Often after the announcement of the closure of an amusement park, it’s normal for some backlash from the community, perhaps even a grassroots effort to reopen said amusement park. However, it’s not common for a high school student to head up such a mammoth task. Meet Alex East, a Wichita-area high school student who is looking to reopen the historic Joyland Amusement Park, which last opened its doors in 2007. We recently talked to Alex about the progress his group, named the Joyland Restoration Project, is making:
C101: When did you first visit Joyland? Tell us a little bit about your first time at the park.
Alex: I first went to Joyland around one year of age, riding the rides in “Kiddieland”. At the age of two though, I did ride Roller Coaster, the famous wooden roller coaster at the park. Joyland was always such a magical place to go to because it was small, not commercialized like so many amusement parks across the country have become. Louie the clown would play the Wurlitzer Organ (which was the last one in public viewing) which would echo through the entire park. Joyland was a special place since it was so small.
C101: When did you first learn of Joyland’s closure? Can you elaborate on the reasons behind the decision to close the park?
Alex: Joyland closed its doors after the 2004 season and everyone expected it to reopen the following year. In February of 2005 an article came out in the Wichita Eagle stating that the owners were experiencing financial difficulties and Joyland Amusement Park would not be opening for the 2005 season. In October of 2005 another article was released which said the park was being leased to a Seattle based company that would put $1 million into the park for repairs. In 2006 the park reopened its gates worse off than it was before. The roller coaster was closed, Whacky Shack was closed, go-karts closed, sky-coaster closed, the Log Jam was open but did not work properly; the Slide did not have wax so you could not slide. This image of Joyland was one that people did not like to see.
I honestly believe that Joyland closed because there was no introduction of new rides. Every park has to have some form of modern rides to keep the interest of the general public. The lack attendance is why the park went under.
C101: How and when did you start the Joyland Restoration Project? What motivated you to try and reopen the park?
Alex: I started Joyland Restoration Project after I had been looking through past articles about Joyland in the news and saw hundreds of comments on each story. “I want to see the city come together to raise money in an effort to reopen Joyland.” is comment that repeated over and over again. I thought to myself “Okay, people are saying they want it back but nobody is doing anything about it.” So I began Joyland Restoration Project. I’ve always loved Joyland too, I have been on nearly 100 roller coasters across the country including Millenium Force at Cedar Point, but Joyland’s Roller Coaster is still my favorite.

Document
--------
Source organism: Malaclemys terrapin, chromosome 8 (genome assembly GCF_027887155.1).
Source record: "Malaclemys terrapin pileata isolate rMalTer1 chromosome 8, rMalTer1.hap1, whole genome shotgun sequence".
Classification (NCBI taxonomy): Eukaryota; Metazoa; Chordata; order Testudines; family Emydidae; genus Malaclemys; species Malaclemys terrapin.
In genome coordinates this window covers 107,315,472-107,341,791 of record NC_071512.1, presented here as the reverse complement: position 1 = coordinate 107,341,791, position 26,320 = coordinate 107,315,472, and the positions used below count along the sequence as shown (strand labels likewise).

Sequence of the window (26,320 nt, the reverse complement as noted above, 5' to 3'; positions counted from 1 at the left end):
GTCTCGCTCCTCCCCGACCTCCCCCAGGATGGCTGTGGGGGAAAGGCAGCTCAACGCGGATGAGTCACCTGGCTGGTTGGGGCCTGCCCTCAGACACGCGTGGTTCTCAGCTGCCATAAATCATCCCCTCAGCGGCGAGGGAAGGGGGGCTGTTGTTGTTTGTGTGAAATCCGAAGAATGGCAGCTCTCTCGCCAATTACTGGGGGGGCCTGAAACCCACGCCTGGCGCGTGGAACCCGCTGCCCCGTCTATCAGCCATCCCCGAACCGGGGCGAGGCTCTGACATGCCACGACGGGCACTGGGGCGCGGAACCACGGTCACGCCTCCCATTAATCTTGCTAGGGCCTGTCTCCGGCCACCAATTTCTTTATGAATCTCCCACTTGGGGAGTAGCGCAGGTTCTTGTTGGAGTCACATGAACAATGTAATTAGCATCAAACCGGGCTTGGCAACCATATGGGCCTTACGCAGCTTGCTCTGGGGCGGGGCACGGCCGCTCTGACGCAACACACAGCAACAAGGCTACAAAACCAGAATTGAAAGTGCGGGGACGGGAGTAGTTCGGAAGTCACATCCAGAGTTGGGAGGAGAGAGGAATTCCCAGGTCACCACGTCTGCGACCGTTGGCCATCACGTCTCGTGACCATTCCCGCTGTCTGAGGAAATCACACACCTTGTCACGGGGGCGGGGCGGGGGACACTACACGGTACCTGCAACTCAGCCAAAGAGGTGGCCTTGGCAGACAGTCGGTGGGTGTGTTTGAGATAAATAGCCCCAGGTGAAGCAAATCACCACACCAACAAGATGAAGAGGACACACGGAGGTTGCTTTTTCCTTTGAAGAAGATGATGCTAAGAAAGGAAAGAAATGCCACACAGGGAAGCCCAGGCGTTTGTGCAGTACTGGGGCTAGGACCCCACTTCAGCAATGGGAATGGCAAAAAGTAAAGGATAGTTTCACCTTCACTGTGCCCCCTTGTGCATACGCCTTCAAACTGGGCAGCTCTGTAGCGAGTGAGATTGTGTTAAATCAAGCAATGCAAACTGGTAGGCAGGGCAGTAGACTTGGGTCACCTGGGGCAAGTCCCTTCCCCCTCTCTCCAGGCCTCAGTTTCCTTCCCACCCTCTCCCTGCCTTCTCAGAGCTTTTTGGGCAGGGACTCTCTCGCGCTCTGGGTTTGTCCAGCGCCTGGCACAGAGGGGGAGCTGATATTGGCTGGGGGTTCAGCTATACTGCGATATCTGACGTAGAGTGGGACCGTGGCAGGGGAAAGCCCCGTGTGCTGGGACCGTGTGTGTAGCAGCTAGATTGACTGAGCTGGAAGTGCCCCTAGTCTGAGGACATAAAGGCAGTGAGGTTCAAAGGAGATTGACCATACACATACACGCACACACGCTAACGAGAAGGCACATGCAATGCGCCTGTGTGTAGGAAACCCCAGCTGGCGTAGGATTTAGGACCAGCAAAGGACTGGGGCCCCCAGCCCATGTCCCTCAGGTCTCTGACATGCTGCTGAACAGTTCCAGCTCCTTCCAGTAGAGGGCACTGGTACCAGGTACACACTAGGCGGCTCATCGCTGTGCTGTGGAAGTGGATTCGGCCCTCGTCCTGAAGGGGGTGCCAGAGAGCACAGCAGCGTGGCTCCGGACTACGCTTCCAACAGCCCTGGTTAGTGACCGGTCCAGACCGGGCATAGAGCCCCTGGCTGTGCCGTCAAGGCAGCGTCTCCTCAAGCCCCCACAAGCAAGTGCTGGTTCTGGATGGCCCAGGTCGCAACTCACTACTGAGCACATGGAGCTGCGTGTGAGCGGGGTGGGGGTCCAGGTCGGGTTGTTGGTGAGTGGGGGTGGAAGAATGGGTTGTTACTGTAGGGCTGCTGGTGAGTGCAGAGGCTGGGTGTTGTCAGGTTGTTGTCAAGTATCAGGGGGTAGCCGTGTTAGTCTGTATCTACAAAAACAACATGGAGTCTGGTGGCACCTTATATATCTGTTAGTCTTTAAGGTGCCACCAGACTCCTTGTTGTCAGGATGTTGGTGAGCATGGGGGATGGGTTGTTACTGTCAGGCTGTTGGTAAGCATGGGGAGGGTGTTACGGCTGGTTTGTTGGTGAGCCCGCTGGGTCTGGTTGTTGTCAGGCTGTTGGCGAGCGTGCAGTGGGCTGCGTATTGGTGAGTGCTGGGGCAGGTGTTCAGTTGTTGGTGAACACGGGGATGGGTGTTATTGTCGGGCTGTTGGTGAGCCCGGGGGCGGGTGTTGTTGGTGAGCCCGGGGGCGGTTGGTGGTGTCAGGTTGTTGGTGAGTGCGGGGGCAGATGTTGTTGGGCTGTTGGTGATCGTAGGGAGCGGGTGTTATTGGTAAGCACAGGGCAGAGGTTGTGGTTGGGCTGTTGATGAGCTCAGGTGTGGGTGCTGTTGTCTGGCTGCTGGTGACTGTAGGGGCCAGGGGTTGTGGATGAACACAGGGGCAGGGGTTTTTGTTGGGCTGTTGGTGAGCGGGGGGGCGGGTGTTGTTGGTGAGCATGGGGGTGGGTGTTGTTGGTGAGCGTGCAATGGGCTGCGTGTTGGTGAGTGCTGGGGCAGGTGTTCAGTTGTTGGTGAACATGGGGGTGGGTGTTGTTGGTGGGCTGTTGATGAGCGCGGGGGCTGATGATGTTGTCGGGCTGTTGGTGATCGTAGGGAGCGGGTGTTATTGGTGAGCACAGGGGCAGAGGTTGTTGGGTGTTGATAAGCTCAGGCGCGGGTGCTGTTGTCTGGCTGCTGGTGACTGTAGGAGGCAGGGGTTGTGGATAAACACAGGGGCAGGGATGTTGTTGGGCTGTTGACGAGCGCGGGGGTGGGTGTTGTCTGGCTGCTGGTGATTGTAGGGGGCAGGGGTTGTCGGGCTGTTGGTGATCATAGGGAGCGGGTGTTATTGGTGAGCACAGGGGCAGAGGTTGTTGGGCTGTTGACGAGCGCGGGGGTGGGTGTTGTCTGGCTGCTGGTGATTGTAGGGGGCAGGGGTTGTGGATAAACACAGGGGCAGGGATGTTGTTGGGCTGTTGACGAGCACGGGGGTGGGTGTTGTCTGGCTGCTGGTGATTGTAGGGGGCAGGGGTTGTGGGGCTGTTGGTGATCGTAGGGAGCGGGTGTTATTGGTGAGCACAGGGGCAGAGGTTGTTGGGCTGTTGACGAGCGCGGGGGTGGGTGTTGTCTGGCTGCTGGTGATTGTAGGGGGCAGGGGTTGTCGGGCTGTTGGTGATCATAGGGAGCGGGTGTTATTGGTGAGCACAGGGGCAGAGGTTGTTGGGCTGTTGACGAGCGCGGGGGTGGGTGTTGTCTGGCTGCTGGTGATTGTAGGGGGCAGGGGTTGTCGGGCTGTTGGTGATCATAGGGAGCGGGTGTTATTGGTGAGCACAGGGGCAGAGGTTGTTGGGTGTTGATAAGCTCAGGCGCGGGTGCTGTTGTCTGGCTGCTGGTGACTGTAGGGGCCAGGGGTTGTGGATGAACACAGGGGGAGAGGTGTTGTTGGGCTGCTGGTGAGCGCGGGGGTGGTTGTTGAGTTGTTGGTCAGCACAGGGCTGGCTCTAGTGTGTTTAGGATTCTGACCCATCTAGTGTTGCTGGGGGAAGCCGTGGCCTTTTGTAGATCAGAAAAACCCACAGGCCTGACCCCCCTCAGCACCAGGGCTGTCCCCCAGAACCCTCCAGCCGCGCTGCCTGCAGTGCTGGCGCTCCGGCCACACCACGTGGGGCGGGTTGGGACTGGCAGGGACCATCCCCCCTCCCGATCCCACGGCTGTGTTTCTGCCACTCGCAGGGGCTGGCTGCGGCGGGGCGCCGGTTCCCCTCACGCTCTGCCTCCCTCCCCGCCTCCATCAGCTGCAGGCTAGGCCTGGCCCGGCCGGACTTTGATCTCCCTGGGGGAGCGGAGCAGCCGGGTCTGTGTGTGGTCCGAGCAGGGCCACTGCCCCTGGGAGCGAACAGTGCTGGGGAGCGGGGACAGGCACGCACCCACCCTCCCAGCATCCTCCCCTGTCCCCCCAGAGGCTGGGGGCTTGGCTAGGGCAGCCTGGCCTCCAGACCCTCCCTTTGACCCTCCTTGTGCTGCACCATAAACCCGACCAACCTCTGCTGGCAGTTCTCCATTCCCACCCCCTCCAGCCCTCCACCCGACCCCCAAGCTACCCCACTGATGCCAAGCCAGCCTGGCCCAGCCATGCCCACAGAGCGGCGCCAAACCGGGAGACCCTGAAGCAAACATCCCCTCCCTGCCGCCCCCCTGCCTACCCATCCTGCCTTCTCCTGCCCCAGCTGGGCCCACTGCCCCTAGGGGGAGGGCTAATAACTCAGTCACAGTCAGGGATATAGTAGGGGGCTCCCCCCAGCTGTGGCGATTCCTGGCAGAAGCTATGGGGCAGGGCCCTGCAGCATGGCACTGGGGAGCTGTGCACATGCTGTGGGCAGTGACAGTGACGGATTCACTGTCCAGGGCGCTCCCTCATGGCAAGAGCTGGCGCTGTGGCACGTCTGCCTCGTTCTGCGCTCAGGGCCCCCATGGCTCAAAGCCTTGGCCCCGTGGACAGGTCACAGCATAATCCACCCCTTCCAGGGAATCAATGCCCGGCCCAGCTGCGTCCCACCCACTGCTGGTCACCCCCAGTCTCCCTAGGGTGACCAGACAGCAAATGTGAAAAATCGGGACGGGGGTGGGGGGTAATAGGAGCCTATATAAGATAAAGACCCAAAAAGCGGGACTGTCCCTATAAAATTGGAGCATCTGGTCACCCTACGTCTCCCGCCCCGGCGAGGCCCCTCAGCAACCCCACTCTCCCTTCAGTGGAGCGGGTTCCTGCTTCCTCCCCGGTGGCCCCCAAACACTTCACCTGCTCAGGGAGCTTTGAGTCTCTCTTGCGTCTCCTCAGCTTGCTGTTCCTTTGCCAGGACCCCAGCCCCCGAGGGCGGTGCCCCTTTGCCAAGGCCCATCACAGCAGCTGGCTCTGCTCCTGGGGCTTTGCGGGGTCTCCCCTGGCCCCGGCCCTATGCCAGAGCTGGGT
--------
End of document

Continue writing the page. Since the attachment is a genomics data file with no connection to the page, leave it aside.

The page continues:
C101: What has been the most difficult or frustrating aspect of trying to reopen Joyland?
Alex: One of the most difficult aspects of reopening Joyland is that everyone wants it to happen in such a short time frame. We are unable to file all of the paperwork we need to in the amount of time we have it done. Also, with the economy being where it is, it is hard to find sponsors for the project but we know we will be able to find plenty of help.
C101: What do you feel has been the Joyland Restoration Project’s greatest victory so far?
Alex: It is hard to say what our greatest victory has been so far. We have had so many things happen that we never expected such as our website, www.joylandrestorationproject.org was a domain that was donated to us by one of our supporters. Since then we have been able to spread the word to even more people. It is also nice to how people respond to the project when they hear about it.
C101: Why do you think Joyland is still standing nearly seven years after its closure?
Alex: I believe that Joyland is still standing because the owner of the park wants to see it come back to life. Joyland is not on the best side of town and that is why nobody has purchased the land and torn it down already; the only things that the land could really serve as is something unique like Joyland.
C101: What changes do you believe would need to be made in order to make Joyland a successful operation?
Alex: We have many expansion plans already in the works for the land that Joyland sits on. We plan to reopen the park with a second roller coaster and a few more rides than what were previously there. Shops, arcades, and plenty of concession stands will also line the walkways of Joyland which are crutial to the success of the park. A full sized water park has been planned for around ten years after we reopen the park.
An overview of the Joyland Restoration Project master plan.
C101: What advice can you give to others who might want to reopen or revive an amusement park in their area?
Alex: No matter what anyone says, push for your dreams. Sitting in one spot wishing for something to happen will not get the job done. To bring back an amusement park is a hard task, but with the help of the community and other supporters anything is possible.
We’d like to thank Alex for taking the time to talk with us about his efforts to reopen Joyland. You can learn more about the Joyland Restoration Project at their website.